As in every country, Switzerland has a specific set of rules that must be abided by for the proper processing of payroll. While determining the optimal system for payroll withholding is a detail-intensive endeavor that is unique to each business, understanding a few keys of the Swiss system can add a lot of clarity.
There are many different contributions, deductions, and varying taxes, depending on the canton (or region) of Switzerland, that should be considered during payroll calculation. Three of the most important payment processing regulations to anticipate are the type of employee status, calculation of individual income tax, and Switzerland´s three pension pillars.
Type of Employee
Before payroll can be processed for an individual employee, their working status must first be determined. Payroll administration varies depending on the type of Swiss work permit granted to the employee. Employees working in Switzerland or Swiss nationals working for companies outside of the EU are subject to varying degrees of deduction, contributions, and allowance that will affect how payroll is processed.
Some of the most common types of permits are:
|L||Contracts specifying end date||Expense allowances|
|B||Open ended contracts||Restricted tax-free allowances|
|C||5 years from entry (EU citizen);10 years from entry (non-EU citizens)||Subject to standard Swiss deduction & contribution obligations|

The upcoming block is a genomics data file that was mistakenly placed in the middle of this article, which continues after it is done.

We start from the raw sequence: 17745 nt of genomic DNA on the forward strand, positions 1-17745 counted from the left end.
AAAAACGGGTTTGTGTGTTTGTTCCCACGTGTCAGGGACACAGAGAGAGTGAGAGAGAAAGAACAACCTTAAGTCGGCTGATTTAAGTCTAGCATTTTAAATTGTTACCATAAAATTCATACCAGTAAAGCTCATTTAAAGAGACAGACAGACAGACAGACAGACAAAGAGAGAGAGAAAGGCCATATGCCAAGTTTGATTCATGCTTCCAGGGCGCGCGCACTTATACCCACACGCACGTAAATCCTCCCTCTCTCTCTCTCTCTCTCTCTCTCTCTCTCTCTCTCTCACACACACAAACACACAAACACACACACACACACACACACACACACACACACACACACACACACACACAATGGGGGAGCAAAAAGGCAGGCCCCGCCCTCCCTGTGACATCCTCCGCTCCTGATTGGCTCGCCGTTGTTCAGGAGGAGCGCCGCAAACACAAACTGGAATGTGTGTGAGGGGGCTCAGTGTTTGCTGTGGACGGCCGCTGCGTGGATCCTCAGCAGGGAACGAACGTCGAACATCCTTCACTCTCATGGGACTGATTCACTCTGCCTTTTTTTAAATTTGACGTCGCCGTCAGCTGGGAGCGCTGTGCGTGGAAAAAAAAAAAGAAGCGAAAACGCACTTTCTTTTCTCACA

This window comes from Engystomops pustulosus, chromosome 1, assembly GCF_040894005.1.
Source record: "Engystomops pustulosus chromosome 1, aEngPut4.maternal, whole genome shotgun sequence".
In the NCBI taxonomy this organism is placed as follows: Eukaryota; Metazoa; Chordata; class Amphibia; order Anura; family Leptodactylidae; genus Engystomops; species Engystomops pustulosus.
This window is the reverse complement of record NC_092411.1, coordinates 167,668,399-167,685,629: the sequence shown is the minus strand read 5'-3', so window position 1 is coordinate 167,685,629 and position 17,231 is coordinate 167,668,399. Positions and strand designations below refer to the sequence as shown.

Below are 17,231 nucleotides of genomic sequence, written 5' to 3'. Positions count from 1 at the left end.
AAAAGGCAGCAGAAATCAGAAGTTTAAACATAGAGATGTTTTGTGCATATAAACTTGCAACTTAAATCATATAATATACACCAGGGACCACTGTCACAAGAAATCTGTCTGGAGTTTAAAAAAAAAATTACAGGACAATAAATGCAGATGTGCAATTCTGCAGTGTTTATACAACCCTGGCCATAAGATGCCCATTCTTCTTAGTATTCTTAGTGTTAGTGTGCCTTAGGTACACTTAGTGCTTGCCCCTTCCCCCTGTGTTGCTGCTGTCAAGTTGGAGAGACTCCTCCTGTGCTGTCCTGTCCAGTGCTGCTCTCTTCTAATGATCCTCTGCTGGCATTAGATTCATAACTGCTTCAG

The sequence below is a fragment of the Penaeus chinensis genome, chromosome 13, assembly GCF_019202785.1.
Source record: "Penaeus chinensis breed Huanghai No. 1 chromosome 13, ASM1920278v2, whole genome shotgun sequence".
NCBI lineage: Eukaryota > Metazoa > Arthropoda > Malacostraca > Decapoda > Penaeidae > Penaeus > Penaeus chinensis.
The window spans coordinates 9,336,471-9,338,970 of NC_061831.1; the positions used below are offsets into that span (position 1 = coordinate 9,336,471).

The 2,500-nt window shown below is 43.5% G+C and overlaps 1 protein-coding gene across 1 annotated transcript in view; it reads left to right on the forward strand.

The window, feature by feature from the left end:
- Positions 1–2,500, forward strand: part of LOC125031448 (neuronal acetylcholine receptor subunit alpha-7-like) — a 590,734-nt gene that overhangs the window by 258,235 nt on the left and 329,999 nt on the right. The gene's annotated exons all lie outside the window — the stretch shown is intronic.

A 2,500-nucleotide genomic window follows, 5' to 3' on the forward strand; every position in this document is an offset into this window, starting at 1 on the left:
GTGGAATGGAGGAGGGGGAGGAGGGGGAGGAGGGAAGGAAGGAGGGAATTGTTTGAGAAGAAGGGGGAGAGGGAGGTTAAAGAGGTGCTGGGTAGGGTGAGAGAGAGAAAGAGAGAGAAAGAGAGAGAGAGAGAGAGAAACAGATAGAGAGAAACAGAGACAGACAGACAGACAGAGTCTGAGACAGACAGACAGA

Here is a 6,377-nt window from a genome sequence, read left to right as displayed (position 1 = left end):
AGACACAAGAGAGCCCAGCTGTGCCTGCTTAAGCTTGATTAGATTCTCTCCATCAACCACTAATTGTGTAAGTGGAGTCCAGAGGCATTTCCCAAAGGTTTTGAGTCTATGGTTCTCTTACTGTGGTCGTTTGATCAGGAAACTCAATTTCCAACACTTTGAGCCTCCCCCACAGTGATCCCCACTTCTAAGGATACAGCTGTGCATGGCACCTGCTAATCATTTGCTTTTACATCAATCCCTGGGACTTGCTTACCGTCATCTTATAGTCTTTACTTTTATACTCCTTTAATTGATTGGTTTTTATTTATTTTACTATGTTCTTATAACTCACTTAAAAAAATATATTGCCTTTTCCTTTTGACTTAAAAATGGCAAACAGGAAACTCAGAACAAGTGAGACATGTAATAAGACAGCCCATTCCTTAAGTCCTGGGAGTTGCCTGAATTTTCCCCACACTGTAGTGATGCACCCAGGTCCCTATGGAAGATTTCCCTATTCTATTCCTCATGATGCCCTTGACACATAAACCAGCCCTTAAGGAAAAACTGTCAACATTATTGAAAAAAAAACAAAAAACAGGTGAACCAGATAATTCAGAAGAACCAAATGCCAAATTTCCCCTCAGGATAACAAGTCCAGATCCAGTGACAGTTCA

|D||Living outside of Switzerland with Swiss work contract||Varies depending on individual circumstances|
All wage earners in Switzerland, with few exceptions, are subject to tax at the source.
The employer is obliged to deduct all tax amounts for employees and must deduct, report, and transfer the calculated amount to the authorities either quarterly or monthly.
The amount of tax varies by canton and is dependent on, but not limited, the following:
- Place (tax tariffs vary widely by region in Switzerland)
- Civilian status (Swiss nationals, foreign nationals, c-permit holders)
- Religion (officially registered members)
- Income and wealth
Equally important to calculating proper income tax withholding are Swiss social security contributions, including mandatory and optional plans. There is a three-pillar system on which Swiss social security contributions are based.
Pillar I: State Pension Plan
This is a compulsory state pension plan that consists of various insurance schemes. It guaranties a minimum support and includes old age survivor’s insurance, disability insurance, and income compensation allowances.
Pillar II: Occupational Pension Plans
Also mandatory are occupational pension plans and accident insurance. These occupational and accident insurance deductions are designed to maintain an individual’s standard of living.
Pillar III: Private Pension Plans
Private pension plans are optional. They often come in the form of a flexible savings or retirement account. Individual employees can choose to cover the remainder of their income that would not be supplemented by the first two pillars.
It should be noted that in Switzerland these mandatory and optional pension pillars are reconciled with the specific insurance schemes at the end of the year on behalf of the employee.
Payroll calculations and payment processing are unique in every country, and policies will be unique to each company. Due to this complexity, partnering with an experienced global payroll provider may be the best way to ensure confidence in a business´ payroll compliance on national and local levels.